During this 30 minute piece, each musician has to play 27 times. The orchestra is divided into 4 groups (percussions, strings, winds and electronics), playing at 3 moments. In each moment, the musicians has to play 3 times a sequence of 3 times. Which is at the end 3x3x3, so 27 times, but always the same sound.
On the cover you and d'incise are credited in a low-key way as joint composers of both pieces. How did that work?
As I said, the compositions d'incise and I proposed were and are completely linked with the structure and the limits of the orchestra. So, for us, it was natural to propose pieces to help the orchestra to explore new fields. But in a way every composition comes from the orchestra. We always compose with and for the singularity of the IMO.
You and d'incise have a long history of collaboration in several projects over the years, and the music that you make together has shifted to some extent over this period. How would you describe that history?
It's not easy to give a resume of such a prolific collaboration over the years. We come from the same neighbourhood in Geneva. We grew up in almost the same block of flats, but due to the difference of age, we weren't very close during our childhood. We needed a common friend (Gaël Riondel, saxophonist and third member of diatribes for the first years of the band) to propose our first rehearsal in 2004. It was the beginning of diatribes, our main project and, I would say, the basis of all of our projects.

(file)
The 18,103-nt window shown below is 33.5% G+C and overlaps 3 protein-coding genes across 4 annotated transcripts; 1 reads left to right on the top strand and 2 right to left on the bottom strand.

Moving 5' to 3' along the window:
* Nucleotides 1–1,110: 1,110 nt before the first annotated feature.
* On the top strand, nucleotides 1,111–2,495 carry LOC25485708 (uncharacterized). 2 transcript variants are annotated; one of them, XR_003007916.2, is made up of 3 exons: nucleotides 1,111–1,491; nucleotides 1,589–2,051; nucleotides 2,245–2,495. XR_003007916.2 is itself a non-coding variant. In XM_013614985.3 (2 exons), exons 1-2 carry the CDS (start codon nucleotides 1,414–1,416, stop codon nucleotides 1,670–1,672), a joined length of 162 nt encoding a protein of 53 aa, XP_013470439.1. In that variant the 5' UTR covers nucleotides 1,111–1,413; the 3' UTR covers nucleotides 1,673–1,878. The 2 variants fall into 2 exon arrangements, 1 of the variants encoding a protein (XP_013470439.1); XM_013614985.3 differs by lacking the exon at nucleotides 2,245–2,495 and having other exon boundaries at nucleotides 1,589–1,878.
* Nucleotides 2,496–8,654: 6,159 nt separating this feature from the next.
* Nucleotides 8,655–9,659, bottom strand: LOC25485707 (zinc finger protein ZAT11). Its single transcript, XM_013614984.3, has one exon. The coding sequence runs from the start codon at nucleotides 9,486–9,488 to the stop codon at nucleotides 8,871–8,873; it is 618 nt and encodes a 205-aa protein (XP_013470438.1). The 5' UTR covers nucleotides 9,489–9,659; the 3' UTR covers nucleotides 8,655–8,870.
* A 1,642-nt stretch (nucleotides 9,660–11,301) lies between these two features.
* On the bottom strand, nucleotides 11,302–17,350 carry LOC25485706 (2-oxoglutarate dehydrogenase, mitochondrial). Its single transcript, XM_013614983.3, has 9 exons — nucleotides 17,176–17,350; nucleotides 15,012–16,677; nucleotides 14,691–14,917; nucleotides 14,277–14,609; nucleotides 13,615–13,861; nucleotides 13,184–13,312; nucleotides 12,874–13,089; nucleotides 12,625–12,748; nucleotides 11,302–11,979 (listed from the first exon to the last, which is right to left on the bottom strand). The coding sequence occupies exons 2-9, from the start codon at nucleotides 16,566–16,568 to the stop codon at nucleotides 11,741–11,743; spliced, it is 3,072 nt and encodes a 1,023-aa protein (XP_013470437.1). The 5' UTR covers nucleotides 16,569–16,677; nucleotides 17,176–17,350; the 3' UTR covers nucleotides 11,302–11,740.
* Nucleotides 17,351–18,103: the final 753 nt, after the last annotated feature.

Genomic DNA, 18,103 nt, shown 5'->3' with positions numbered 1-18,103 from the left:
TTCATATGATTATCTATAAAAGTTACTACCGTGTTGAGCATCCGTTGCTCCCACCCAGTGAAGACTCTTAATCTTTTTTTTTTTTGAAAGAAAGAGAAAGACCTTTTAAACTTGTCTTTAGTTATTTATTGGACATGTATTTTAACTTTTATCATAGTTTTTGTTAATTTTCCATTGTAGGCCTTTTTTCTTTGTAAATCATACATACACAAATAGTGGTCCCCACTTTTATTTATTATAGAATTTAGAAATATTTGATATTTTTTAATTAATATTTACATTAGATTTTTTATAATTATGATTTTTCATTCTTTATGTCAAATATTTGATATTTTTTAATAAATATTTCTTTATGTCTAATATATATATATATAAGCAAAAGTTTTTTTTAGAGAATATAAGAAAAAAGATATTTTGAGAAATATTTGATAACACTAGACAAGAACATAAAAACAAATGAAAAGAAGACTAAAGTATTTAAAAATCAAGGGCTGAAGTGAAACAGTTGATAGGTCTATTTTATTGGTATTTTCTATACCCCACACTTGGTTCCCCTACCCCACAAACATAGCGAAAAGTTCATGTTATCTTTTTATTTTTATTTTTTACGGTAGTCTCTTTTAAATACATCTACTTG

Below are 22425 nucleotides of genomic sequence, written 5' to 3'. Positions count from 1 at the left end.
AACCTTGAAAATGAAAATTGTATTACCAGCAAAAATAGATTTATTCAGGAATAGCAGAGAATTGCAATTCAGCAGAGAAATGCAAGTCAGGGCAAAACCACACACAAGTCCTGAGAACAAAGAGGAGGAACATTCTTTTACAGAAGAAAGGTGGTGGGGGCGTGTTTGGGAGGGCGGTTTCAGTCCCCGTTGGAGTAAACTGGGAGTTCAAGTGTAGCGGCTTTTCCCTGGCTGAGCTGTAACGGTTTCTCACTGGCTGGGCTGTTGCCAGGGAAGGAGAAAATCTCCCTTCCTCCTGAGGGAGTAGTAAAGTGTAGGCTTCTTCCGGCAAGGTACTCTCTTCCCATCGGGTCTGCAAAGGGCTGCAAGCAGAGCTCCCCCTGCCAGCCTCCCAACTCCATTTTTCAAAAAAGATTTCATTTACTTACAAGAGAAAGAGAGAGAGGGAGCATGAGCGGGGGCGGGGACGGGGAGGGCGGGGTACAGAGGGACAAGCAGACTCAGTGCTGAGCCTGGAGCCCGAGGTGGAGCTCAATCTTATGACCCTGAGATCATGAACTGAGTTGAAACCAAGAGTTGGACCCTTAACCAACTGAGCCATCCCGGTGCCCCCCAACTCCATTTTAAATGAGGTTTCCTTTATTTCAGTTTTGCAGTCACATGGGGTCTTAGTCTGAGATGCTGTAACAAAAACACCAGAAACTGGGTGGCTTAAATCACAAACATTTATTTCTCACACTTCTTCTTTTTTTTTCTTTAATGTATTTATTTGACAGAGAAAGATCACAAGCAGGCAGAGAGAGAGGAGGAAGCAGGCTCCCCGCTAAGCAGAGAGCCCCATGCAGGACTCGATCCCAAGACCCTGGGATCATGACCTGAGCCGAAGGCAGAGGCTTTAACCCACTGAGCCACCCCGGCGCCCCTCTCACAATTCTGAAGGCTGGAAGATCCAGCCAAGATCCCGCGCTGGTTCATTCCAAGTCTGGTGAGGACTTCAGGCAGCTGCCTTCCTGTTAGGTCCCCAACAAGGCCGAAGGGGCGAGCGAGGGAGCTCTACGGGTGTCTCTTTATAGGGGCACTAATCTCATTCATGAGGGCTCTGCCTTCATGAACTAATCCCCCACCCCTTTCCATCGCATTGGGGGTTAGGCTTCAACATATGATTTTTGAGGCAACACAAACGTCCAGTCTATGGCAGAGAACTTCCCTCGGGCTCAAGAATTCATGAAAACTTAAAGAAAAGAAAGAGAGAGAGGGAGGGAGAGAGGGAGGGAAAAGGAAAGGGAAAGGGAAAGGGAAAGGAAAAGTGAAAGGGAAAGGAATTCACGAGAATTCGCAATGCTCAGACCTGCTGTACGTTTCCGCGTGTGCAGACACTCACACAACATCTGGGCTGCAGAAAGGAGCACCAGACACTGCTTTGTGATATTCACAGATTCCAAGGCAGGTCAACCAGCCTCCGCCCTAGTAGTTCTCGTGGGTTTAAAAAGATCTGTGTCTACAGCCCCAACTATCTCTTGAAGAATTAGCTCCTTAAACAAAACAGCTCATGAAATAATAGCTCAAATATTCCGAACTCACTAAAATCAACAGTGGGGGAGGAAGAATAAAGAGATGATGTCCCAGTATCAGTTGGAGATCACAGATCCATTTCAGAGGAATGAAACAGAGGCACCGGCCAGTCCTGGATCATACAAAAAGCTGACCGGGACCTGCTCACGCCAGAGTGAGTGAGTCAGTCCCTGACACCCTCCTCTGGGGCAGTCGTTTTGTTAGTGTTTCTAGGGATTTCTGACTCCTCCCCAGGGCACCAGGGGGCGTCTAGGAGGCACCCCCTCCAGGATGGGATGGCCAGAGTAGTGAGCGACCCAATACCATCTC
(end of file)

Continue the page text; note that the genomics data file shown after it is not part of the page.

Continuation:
We had two very important moments in our collaboration. The first one was when we decided to continue diatribes as a duo inviting new musicians to improvise with us for each concert. We played with more than 200 musicians from all over the world and created some strong links with a lot of people. Even if we don't improvise so much anymore, I still feel that we need to play and work all the time with different musicians : Ryoko Akama, Cristian Alvear, Stefan Thut, Jacques Demierre, amongst others.
The second moment was when I started to be involved in Insub. D'incise started it as a netlabel in 2006 and I joined him in 2010 to initiate the Insub Meta Orchestra and the Insubordinations Microfestival (more than 100 concerts in small spaces in one week in 20 cities in Switzerland). Then we used Insub as a platform to create new projects: concerts, a label, a studio and an other festival focused on orchestras.
We also have a trio called La Tène, with Alexis Degrenier (hurdy gurdy), a powerful and repetitive project, a clash between traditional and experimental music.
And to finish, to draw a complete picture of this 'long history', we are now working on a series of compositions this year for other musicians: Magnus Granberg, Christoph Schiller, Anna Lindal, Anna-Kaisa Meklin, Bertrand Denzler, The Pitch and so on.
You are both based in Geneva. How is the experimental music scene there, and how is it changing?
Geneva is quite a small city but we're lucky to have really good institutions, venues and festivals to promote experimental and improv music like: Cave12, AMR or Akouphène festival. The strange thing is that we never were satisfied by what we had around us and that was maybe what pushed us to be hyper-active, organizing concerts and big festivals. It's a kind of paradox, but because we had access to a lot of concerts and spaces to work, we felt that we need to extend these opportunities by creating more projects, more space.